Thursday, January 29, 2009

Engineers give U.S. infrastructure a 'D' grade, $2.2 trillion price tag

Environment News Service: America's infrastructure gets an overall grade of "D" and needs $2.2 trillion in repairs and upgrades over the next five years to meet adequate conditions, according to a new report by the nation's professional engineers.

The new 2009 Report Card for America's Infrastructure, released today by the American Society of Civil Engineers, ASCE, assigns an overall grade of D to the nation as well as individual grades in 15 infrastructure categories, but no grade is higher than C+. "Decades of underfunding and inattention have endangered the nation's infrastructure," the engineers said today. Since the ASCE's last report card in 2005, there has been little change in the condition of America's roads, bridges, drinking water systems, and other public works.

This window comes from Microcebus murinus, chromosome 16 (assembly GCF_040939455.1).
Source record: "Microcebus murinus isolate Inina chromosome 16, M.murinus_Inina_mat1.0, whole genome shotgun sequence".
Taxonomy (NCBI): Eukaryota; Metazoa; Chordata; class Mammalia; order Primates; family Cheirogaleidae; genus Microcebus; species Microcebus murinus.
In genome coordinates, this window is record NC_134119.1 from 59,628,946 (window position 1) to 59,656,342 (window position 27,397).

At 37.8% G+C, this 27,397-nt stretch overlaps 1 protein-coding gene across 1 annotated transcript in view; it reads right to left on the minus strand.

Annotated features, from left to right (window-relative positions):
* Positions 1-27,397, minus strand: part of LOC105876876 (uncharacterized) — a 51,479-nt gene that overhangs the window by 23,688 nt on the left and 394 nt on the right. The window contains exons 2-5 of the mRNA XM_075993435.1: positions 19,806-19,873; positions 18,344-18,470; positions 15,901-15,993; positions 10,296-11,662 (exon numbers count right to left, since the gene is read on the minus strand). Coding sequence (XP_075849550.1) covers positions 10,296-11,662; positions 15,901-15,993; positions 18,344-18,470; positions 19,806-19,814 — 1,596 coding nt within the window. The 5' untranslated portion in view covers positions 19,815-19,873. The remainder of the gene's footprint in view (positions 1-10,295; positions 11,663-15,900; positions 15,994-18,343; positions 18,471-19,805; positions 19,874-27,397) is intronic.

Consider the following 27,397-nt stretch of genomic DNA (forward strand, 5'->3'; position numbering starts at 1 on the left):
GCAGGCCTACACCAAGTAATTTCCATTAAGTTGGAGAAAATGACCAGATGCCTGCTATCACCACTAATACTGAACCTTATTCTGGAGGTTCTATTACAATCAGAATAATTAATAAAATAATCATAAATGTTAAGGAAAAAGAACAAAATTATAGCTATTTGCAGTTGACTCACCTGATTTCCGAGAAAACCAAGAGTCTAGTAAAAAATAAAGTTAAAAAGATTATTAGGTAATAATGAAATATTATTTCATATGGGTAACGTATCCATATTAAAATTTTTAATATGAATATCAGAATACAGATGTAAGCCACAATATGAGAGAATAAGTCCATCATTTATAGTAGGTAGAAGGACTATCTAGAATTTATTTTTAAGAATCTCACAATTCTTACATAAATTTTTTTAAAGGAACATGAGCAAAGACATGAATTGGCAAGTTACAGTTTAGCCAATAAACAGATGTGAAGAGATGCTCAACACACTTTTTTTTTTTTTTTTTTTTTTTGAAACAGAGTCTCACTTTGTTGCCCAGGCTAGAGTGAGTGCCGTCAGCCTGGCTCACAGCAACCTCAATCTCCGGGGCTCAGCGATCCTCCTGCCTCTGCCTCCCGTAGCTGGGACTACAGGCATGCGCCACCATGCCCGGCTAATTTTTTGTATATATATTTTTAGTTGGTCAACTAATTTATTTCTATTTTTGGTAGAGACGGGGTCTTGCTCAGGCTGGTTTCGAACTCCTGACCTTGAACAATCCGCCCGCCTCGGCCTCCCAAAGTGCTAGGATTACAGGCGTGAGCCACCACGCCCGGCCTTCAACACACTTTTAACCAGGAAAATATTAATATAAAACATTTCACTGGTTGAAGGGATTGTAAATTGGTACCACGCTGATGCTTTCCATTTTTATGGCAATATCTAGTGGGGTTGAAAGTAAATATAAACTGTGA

But the cost of fixing these infrastructure problems has gone up. Deteriorating conditions and inflation have added hundreds of billions to the total cost of repairs and needed upgrades. ASCE's current estimate of $2.2 trillion is up from the $1.6 trillion estimated in 2005. "In 2009, all signs point to an infrastructure that is poorly maintained, unable to meet current and future demands, and in some cases, unsafe," the engineers warn.

…With the nation's infrastructure receiving renewed attention from the White House, Congress, and the public as part of an economic stimulus package, the Report Card offers informed guidance from professional engineers on where funds would best be spent....

Damage from Hurricane Isabel, photo by Butch Ducote, FEMA

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